Management Of Partial Achilles Tendon Rupture

Achilles Tendon
The Achilles tendon is at the back of the heel. It can be ruptured by sudden force on the foot or ankle. If your Achilles tendon is ruptured you will be unable to stand on tiptoe, and will have a flat-footed walk. It is important to diagnose and treat this injury as soon as possible, to help promote healing. Treatment involves wearing a plaster cast or brace (orthosis) for several weeks, and possibly having an operation.

As with any muscle or tendon in the body, the Achilles tendon can be torn if there is a high force or stress on it. This can happen with activities which involve a forceful push off with the foot, for example, in football, running, basketball, diving, and tennis. The push off movement uses a strong contraction of the calf muscles which can stress the Achilles tendon too much. The Achilles tendon can also be damaged by injuries such as falls, if the foot is suddenly forced into an upward-pointing position, this movement stretches the tendon. Another possible injury is a deep cut at the back of the ankle, which might go into the tendon. Sometimes the Achilles tendon is weak, making it more prone to rupture. Factors that weaken the Achilles tendon are as follows. Corticosteroid medication (such as prednisolone) - mainly if it is used as long-term treatment rather than a short course. Corticosteroid injection near the Achilles tendon. Certain rare medical conditions, such as Cushing's syndrome, where the body makes too much of its own corticosteroid hormones. Increasing age. Tendonitis (inflammation) of the Achilles tendon. Other medical conditions which can make the tendon more prone to rupture; for example, rheumatoid arthritis, gout and systemic lupus erythematosus (SLE), lupus. Certain antibiotic medicines may slightly increase the risk of having an Achilles tendon rupture. These are the quinolone antibiotics such as ciprofloxacin and ofloxacin. The risk of having an Achilles tendon rupture with these antibiotics is actually very low, and mainly applies if you are also taking corticosteroid medication or are over the age of about 60.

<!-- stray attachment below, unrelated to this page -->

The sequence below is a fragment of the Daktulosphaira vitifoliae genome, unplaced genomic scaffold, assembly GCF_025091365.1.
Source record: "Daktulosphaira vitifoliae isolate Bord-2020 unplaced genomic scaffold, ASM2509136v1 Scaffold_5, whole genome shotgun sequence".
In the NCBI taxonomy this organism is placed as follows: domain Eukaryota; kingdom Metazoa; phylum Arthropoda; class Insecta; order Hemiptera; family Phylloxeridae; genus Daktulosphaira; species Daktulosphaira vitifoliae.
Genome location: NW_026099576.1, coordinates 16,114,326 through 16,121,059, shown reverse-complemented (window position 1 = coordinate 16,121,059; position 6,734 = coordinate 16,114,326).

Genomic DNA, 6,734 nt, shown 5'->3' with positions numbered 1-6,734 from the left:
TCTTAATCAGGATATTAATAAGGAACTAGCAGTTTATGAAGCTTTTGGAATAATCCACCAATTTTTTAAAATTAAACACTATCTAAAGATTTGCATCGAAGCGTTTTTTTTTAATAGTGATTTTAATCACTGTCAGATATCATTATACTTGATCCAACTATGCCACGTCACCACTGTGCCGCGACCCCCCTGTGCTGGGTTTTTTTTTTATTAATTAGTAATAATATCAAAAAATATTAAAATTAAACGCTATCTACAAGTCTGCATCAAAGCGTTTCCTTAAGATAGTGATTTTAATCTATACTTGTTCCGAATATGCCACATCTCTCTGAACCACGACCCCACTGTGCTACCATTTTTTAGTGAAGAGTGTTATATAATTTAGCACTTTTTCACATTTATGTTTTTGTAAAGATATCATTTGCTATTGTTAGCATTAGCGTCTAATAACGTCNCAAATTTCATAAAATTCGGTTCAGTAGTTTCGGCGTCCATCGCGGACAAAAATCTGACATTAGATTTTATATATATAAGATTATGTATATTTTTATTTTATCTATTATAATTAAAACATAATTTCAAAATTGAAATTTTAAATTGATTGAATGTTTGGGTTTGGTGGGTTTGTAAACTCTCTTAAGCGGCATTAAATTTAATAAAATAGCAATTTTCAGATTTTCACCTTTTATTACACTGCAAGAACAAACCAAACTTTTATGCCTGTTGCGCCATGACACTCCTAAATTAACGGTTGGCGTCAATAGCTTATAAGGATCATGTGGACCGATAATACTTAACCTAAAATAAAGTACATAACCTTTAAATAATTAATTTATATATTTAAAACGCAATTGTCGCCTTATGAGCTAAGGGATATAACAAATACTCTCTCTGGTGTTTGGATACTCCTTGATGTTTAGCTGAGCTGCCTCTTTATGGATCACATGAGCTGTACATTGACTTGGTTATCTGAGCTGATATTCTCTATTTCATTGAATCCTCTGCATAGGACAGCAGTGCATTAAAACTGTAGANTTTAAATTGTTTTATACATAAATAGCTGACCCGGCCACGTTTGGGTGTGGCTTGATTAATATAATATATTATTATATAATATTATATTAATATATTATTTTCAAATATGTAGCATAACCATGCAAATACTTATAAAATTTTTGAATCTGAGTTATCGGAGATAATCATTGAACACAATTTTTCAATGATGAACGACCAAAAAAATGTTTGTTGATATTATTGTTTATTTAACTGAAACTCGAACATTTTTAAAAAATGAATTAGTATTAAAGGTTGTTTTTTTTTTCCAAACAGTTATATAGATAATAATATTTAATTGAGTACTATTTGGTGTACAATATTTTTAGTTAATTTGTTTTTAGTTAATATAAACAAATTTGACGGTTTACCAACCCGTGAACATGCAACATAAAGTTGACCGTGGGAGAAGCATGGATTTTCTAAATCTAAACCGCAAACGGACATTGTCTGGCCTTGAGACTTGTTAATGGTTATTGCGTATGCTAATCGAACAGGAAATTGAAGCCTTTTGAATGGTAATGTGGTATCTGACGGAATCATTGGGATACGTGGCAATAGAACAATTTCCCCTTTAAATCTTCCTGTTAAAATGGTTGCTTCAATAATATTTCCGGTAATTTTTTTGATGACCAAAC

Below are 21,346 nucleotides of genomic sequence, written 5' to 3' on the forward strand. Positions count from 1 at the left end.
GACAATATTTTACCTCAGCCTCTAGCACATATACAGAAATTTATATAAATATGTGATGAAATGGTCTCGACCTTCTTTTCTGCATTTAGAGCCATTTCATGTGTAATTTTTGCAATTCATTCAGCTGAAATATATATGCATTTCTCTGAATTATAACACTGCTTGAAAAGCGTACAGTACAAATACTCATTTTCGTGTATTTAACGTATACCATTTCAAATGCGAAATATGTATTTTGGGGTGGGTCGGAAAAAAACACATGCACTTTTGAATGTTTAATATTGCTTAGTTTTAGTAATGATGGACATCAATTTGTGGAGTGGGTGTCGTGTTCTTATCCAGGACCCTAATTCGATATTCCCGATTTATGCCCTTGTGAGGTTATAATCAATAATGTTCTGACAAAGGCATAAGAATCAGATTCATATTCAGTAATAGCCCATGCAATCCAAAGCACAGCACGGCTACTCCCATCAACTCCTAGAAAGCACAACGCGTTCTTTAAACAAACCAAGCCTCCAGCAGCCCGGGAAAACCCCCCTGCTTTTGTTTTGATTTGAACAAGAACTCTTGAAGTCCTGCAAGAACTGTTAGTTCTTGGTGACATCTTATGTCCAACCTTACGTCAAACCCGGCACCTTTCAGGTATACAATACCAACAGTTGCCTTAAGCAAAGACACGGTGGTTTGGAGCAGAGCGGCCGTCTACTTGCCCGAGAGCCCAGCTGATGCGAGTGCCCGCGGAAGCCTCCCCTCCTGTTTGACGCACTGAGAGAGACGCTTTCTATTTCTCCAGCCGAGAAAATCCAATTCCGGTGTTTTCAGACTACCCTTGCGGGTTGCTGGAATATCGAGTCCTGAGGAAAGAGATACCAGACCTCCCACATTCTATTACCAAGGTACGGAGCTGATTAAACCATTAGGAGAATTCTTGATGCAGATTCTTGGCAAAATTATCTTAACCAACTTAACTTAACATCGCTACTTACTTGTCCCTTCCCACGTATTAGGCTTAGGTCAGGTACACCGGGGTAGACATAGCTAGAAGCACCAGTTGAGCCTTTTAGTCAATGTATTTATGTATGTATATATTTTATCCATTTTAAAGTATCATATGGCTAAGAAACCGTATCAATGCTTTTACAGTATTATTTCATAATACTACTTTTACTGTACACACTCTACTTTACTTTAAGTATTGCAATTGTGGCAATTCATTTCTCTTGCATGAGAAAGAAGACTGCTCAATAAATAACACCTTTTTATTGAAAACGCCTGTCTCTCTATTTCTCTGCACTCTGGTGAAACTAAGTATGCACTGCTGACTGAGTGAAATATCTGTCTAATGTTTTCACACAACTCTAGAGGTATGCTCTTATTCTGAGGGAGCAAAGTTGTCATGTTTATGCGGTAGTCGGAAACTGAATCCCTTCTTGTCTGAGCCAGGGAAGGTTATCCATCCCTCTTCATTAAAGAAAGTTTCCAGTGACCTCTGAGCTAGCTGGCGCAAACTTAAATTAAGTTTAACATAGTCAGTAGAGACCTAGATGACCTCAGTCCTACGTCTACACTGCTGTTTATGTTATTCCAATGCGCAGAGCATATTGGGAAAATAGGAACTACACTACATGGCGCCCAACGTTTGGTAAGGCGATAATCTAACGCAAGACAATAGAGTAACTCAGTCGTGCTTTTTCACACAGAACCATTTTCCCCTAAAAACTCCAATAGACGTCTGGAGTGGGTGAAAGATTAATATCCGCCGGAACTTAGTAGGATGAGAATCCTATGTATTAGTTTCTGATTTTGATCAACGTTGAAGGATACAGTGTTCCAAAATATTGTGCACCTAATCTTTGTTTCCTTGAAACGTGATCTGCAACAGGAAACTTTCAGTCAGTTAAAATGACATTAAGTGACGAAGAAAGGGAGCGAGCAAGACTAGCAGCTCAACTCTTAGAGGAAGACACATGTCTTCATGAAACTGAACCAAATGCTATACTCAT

Patients with an Achilles tendon rupture frequently present with complaints of a sudden snap in the lower calf associated with acute, severe pain. The patient reports feeling like he or she has been shot, kicked, or cut in the back of the leg, which may result in an inability to ambulate further. A patient with Achilles tendon rupture will be unable to stand on his or her toes on the affected side.

Your doctor will ask you about your symptoms and examine you. He or she may also ask you about your medical history. Your doctor may ask you to do a series of movements or exercises to see how well you can move your lower leg. He or she may also examine your leg, heel and ankle and may squeeze your calf muscle to check the movement of your foot. You may need to have further tests to confirm if your tendon is torn, which may include the following. An ultrasound scan. This uses sound waves to produce an image of the inside of your leg. An MRI scan. This uses magnets and radio waves to produce images of the inside of your leg.

Non Surgical Treatment
Non-surgical treatment of Achilles tendon rupture is usually reserved for patients who are relatively sedentary or may be at higher risk for complications with surgical intervention (due to other associated medical problems). This involves a period of immobilization, followed by range of motion and strengthening exercises; unfortunately, it is associated with a higher risk of re-rupture of the tendon, and possibly a less optimal functional outcome.
Achilles Tendon

Surgical Treatment
Most published reports on surgical treatment fall into 3 different surgical approach categories that include the following: direct open, minimally invasive, and percutaneous. In multiple studies surgical treatment has demonstrated a lower rate of re-rupture compared to nonoperative treatment, but surgical treatment is associated with a higher rate of wound healing problems, infection, postoperative pain, adhesions, and nerve damage. Most commonly the direct open approach involves a 10- to 18-cm posteromedial incision. The minimally invasive approach has a 3- to 10-cm incision, and the percutaneous approach involves repairing the tendon through multiple small incisions. As with nonsurgical treatment there exists wide variation in the reported literature regarding postoperative treatment protocols. Multiple comparative studies have been published comparing different surgical approaches, repair methods, or postoperative treatment protocols.

You can help to reduce your risk of an injury to your Achilles tendon by doing the following. When you start a new exercise regime, gradually increase the intensity and the length of time you spend being active. Warm up your muscles before you exercise and cool them down after you have finished. The benefit of stretching before or after exercise is unproven. However, it may help to stretch your calf muscles, which will help to lengthen your Achilles tendon, before you exercise. Wear appropriate and well-fitting shoes when you exercise.

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